No one thinks about cleaning a flask when they buy the flask. In fact, it’s not until after you use the flask, that most think about cleaning it. Liquor itself once bottled in a distillery has a long shelf life. In a flask, however, it lasts a matter of days - due to change in temperature, exposure to air, and movement which may bruise it.
Note: there is also the thought that once the alcohol is in the flask, it should be consumed that same day. No matter the situation, eventually every flask owner ponders the question of cleaning the flask. The small mouthpiece makes it virtually impossible to use any cloth or scrubbing utensil so how’s it done? Here are some suggestions that should help you in a pinch:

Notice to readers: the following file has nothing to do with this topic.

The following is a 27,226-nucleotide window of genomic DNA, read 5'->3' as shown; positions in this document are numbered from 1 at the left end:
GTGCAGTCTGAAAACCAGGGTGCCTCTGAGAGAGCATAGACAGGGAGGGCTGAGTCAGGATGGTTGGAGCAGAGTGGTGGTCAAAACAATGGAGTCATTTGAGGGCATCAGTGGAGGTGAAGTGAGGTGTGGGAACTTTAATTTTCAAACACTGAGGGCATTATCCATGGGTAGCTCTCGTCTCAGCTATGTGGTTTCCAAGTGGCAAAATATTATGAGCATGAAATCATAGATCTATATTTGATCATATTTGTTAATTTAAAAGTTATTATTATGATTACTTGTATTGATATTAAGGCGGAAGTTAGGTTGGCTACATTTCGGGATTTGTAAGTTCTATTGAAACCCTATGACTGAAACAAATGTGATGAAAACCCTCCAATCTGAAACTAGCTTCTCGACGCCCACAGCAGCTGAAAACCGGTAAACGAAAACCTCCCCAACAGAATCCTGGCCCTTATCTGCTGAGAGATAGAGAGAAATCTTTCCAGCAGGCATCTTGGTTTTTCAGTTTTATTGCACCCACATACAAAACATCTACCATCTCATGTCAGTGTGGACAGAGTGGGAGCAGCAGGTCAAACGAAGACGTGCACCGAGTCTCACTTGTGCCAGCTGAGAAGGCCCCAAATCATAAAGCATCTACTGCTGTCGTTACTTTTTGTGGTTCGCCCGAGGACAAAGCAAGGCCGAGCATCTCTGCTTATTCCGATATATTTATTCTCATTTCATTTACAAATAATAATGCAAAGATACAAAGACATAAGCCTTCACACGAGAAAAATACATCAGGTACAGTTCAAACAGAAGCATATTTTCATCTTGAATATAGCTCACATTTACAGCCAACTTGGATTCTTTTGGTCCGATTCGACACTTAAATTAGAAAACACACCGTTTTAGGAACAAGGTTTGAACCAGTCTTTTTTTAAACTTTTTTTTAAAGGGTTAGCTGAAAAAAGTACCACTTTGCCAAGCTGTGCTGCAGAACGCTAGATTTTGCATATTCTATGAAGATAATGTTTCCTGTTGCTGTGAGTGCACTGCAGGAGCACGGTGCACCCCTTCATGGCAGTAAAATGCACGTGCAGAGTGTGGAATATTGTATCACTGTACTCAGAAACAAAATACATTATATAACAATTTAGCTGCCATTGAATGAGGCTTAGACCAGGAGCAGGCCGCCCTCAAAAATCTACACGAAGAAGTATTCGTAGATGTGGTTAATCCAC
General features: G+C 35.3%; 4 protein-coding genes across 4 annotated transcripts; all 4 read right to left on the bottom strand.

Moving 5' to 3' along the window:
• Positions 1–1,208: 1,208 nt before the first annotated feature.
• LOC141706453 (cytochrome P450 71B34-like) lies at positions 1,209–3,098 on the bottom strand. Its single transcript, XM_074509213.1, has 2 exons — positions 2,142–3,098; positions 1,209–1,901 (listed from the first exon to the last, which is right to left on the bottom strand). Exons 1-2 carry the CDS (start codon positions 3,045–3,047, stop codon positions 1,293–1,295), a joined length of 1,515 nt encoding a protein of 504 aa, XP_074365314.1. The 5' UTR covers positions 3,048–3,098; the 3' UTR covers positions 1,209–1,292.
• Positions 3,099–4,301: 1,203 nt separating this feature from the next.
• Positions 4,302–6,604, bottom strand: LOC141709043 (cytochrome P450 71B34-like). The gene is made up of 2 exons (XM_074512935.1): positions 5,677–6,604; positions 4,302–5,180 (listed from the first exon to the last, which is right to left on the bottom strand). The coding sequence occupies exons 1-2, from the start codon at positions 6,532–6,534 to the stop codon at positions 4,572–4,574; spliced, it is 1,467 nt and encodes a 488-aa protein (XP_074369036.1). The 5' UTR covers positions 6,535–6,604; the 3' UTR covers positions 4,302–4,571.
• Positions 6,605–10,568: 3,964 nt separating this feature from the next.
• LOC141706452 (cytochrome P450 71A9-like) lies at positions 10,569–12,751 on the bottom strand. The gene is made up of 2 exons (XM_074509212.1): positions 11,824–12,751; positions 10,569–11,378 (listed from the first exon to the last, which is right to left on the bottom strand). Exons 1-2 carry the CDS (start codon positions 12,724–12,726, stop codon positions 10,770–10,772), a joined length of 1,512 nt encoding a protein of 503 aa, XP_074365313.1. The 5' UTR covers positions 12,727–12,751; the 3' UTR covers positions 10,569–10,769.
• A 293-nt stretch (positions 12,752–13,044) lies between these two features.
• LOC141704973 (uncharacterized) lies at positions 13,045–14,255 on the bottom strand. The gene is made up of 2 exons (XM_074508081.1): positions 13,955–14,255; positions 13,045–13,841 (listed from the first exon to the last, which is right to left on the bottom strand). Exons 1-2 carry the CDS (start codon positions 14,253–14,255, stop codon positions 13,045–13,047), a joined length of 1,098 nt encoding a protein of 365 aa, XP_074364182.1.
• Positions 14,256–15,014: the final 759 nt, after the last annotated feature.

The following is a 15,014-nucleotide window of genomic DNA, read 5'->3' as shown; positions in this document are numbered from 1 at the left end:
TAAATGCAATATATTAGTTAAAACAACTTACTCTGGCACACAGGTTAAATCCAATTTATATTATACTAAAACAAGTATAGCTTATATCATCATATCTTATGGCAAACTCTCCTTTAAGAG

- Soap – Outside only. Do not use soap on the inside it is likely to leave a residue in the flask and sour the taste of future contents.
- Vinegar – Plain white vinegar has been used as a cleaning agent for years. It’s inexpensive and easily found. The smell is pungent so take a deep breath prior to cleaning and trust that the smell goes away. Rinse and leave open (preferably upside down) so that the flask drains and dries completely prior to recapping.
- Lemon Juice – If the smell of vinegar is a bit much to bear, lemon juice is a bit more expensive but should do the trick just as well. Rinse and leave open (preferably upside down) so that the flask drains and dries completely prior to recapping.
- Baking Soda – In a pinch, a pinch of baking soda mixed with hot water and then used to rinse your flask should keep your flask in good condition. After the baking soda treatment, make sure you rinse with hot water and leave the flask open and upside down to dry.
- Good old hot water – If you are not changing content types and you alone have been drinking from the flask, a good bit of boiling water may be all you need. Remember to air dry upside down if possible prior to recapping.